The team encountered a new argument that there was room for only one space opera show on American television and that was Star Trek: The Next Generation. Other networks were simply not interested in competing with the Paramount juggernaut. Confronted by this argument one time too many, Thompson suggested they take the bull by the horns and pitch directly to Paramount themselves.
Paramount was intrigued by the pitch, which took place in early 1989. Internally, several executives appeared to like the idea of launching another, non-Trek show which was not riding the success of an earlier series (as ST:TNG would be accused of regularly until at least the end of its third season), but higher executives didn’t like the idea of cannibalising their own audience. They were also concerned about potentially confusing the audience with having two space opera shows, one set in the Star Trek universe and one set elsewhere. The two sides argued for about nine months, until Netter gave up on them and asked for the script and season outlines back.
The team finally caught two lucky breaks in a row. The first was in the realm of visual effects. Netter, Copeland and Straczynski had worked with a visual effects designer on Captain Power named Ron Thornton. Thornton was an old-skool British model-maker and effects guru, starting his career working on Doctor Who (specifically the Peter Davison years) and Blake’s 7; Thornton had built the Scorpio starship model in his living room. Thornton had then moved to Hollywood as there was a lot more work there. Whilst working on Captain Power, Thornton had a chance to see the show’s CGI (computer-generated imagery) in action and wasn’t impressed: there was no texture mapping and the effects had a very blocky look. He’d been more impressed by the contemporary film The Last Starfighter, which, at least in brief shots, had CG ships roaring through space that looked like models.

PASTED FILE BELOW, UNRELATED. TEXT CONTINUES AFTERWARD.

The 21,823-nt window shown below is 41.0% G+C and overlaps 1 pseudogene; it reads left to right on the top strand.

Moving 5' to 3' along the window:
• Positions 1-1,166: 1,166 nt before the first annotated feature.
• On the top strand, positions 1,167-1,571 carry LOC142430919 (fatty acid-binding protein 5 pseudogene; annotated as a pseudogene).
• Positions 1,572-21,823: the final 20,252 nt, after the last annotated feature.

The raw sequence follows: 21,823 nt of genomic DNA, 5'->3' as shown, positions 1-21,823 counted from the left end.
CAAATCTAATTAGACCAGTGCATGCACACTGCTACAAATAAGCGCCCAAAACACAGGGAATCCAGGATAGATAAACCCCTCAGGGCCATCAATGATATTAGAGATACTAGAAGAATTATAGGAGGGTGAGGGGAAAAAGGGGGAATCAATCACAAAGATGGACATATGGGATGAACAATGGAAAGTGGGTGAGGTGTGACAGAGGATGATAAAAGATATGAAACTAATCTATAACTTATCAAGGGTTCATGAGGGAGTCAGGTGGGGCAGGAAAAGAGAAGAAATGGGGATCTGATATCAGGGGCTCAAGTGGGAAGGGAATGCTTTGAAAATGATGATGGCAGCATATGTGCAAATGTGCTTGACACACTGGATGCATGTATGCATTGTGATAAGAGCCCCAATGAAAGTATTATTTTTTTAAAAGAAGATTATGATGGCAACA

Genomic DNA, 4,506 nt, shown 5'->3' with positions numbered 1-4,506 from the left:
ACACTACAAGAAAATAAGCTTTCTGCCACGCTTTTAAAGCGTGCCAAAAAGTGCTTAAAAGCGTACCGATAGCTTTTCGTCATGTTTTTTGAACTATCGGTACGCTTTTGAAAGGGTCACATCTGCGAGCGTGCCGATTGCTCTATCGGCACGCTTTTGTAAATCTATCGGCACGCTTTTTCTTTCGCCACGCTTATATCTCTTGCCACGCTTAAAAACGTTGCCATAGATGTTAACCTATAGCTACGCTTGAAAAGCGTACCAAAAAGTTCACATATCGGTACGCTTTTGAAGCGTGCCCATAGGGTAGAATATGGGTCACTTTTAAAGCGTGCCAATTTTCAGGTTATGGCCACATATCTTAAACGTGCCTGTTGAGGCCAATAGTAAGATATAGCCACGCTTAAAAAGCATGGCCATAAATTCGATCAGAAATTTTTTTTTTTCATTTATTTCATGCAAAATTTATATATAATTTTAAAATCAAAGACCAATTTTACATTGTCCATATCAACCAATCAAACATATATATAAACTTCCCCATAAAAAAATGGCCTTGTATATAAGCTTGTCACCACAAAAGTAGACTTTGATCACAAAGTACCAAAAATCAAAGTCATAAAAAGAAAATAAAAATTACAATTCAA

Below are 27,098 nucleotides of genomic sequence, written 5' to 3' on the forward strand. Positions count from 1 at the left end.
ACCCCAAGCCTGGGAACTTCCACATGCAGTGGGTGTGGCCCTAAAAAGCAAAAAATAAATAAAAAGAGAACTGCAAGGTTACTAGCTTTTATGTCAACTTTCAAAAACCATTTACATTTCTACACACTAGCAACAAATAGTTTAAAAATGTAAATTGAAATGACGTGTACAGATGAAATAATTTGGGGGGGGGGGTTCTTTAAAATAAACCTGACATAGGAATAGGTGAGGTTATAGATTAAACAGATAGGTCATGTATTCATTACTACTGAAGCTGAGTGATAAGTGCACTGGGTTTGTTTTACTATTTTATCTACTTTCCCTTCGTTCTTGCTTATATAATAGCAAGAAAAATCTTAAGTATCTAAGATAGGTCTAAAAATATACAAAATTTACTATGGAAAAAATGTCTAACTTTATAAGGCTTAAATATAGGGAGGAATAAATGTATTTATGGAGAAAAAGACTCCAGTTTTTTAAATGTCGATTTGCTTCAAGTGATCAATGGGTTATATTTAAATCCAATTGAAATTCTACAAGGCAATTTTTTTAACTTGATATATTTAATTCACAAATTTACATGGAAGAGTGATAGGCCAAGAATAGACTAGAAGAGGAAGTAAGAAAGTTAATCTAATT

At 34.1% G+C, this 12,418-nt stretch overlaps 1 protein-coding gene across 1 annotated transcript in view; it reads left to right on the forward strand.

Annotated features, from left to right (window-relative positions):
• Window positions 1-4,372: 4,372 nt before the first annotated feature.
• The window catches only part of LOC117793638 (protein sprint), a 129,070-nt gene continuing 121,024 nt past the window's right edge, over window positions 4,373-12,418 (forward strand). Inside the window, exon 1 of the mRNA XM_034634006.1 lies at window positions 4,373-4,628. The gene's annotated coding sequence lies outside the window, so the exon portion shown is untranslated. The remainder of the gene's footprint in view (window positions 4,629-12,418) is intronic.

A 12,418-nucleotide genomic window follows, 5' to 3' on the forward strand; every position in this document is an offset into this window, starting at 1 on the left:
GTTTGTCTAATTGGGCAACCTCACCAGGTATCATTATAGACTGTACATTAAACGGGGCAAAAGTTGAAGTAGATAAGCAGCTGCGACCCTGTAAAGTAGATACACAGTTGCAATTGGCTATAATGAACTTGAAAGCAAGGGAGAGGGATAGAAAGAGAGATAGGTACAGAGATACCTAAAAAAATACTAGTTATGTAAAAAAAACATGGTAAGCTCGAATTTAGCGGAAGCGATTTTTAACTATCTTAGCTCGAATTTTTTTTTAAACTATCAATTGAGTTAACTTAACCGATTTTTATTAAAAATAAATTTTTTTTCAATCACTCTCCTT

By 1990 Thornton had bought a Commodore Amiga 2000 and plugged in NewTek’s graphics card, the Video Toaster. This allowed him to run Lightwave 3D, a powerful graphics application which had a sophisticated system for generating texture maps and light sources. He’d stayed in touch with the Captain Power team and they’d told him about the new space opera show they were developing. Thinking it sounded cool, he presented them with some spaceship shots he’d generated on his computer. That got him a meeting with Peter Ledger, and the chance to translate some of the concept art into CGI. This finally resulted in a 30-second sequence showing the Babylon 5 space station floating in space above its planet (at this point called Euphrates, but later renamed Epsilon III).